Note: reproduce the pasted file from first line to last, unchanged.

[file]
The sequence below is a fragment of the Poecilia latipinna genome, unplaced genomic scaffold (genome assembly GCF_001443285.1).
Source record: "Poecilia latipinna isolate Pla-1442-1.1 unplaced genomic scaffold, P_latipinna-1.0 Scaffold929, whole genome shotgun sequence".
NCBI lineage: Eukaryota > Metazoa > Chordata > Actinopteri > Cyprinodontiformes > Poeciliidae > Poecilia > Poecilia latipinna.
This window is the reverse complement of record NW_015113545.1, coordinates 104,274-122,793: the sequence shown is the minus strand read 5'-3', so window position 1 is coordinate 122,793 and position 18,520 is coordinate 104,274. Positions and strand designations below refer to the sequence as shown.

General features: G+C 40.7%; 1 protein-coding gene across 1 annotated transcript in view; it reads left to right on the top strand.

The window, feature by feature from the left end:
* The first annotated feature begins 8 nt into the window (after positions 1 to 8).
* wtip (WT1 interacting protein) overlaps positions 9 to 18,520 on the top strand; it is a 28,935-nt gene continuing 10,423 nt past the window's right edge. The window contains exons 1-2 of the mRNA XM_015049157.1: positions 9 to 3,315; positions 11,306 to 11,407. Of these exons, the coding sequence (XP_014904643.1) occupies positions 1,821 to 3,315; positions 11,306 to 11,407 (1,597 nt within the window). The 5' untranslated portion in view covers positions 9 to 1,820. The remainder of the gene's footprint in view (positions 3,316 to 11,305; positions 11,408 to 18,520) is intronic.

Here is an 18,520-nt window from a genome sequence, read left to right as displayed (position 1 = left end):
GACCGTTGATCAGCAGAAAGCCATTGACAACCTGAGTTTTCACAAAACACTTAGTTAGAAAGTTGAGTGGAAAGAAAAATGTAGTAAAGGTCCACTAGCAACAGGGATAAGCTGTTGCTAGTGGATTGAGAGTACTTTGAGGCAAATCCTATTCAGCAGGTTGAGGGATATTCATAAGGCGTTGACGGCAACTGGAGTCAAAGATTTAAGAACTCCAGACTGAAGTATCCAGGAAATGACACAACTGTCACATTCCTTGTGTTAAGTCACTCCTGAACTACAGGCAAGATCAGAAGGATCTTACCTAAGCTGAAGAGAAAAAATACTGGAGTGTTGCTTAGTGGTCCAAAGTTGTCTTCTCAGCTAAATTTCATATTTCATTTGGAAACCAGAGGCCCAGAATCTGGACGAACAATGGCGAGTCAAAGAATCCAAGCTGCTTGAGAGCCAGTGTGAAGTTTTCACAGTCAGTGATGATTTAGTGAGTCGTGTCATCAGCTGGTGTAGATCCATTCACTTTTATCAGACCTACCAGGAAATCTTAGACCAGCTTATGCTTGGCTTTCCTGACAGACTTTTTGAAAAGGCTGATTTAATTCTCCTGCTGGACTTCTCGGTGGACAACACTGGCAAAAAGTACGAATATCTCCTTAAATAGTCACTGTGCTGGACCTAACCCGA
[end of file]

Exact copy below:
The sequence below is a fragment of the Poecilia latipinna genome, unplaced genomic scaffold (genome assembly GCF_001443285.1).
Source record: "Poecilia latipinna isolate Pla-1442-1.1 unplaced genomic scaffold, P_latipinna-1.0 Scaffold929, whole genome shotgun sequence".
NCBI lineage: Eukaryota > Metazoa > Chordata > Actinopteri > Cyprinodontiformes > Poeciliidae > Poecilia > Poecilia latipinna.
This window is the reverse complement of record NW_015113545.1, coordinates 104,274-122,793: the sequence shown is the minus strand read 5'-3', so window position 1 is coordinate 122,793 and position 18,520 is coordinate 104,274. Positions and strand designations below refer to the sequence as shown.

General features: G+C 40.7%; 1 protein-coding gene across 1 annotated transcript in view; it reads left to right on the top strand.

The window, feature by feature from the left end:
* The first annotated feature begins 8 nt into the window (after positions 1 to 8).
* wtip (WT1 interacting protein) overlaps positions 9 to 18,520 on the top strand; it is a 28,935-nt gene continuing 10,423 nt past the window's right edge. The window contains exons 1-2 of the mRNA XM_015049157.1: positions 9 to 3,315; positions 11,306 to 11,407. Of these exons, the coding sequence (XP_014904643.1) occupies positions 1,821 to 3,315; positions 11,306 to 11,407 (1,597 nt within the window). The 5' untranslated portion in view covers positions 9 to 1,820. The remainder of the gene's footprint in view (positions 3,316 to 11,305; positions 11,408 to 18,520) is intronic.

Here is an 18,520-nt window from a genome sequence, read left to right as displayed (position 1 = left end):
GACCGTTGATCAGCAGAAAGCCATTGACAACCTGAGTTTTCACAAAACACTTAGTTAGAAAGTTGAGTGGAAAGAAAAATGTAGTAAAGGTCCACTAGCAACAGGGATAAGCTGTTGCTAGTGGATTGAGAGTACTTTGAGGCAAATCCTATTCAGCAGGTTGAGGGATATTCATAAGGCGTTGACGGCAACTGGAGTCAAAGATTTAAGAACTCCAGACTGAAGTATCCAGGAAATGACACAACTGTCACATTCCTTGTGTTAAGTCACTCCTGAACTACAGGCAAGATCAGAAGGATCTTACCTAAGCTGAAGAGAAAAAATACTGGAGTGTTGCTTAGTGGTCCAAAGTTGTCTTCTCAGCTAAATTTCATATTTCATTTGGAAACCAGAGGCCCAGAATCTGGACGAACAATGGCGAGTCAAAGAATCCAAGCTGCTTGAGAGCCAGTGTGAAGTTTTCACAGTCAGTGATGATTTAGTGAGTCGTGTCATCAGCTGGTGTAGATCCATTCACTTTTATCAGACCTACCAGGAAATCTTAGACCAGCTTATGCTTGGCTTTCCTGACAGACTTTTTGAAAAGGCTGATTTAATTCTCCTGCTGGACTTCTCGGTGGACAACACTGGCAAAAAGTACGAATATCTCCTTAAATAGTCACTGTGCTGGACCTAACCCGA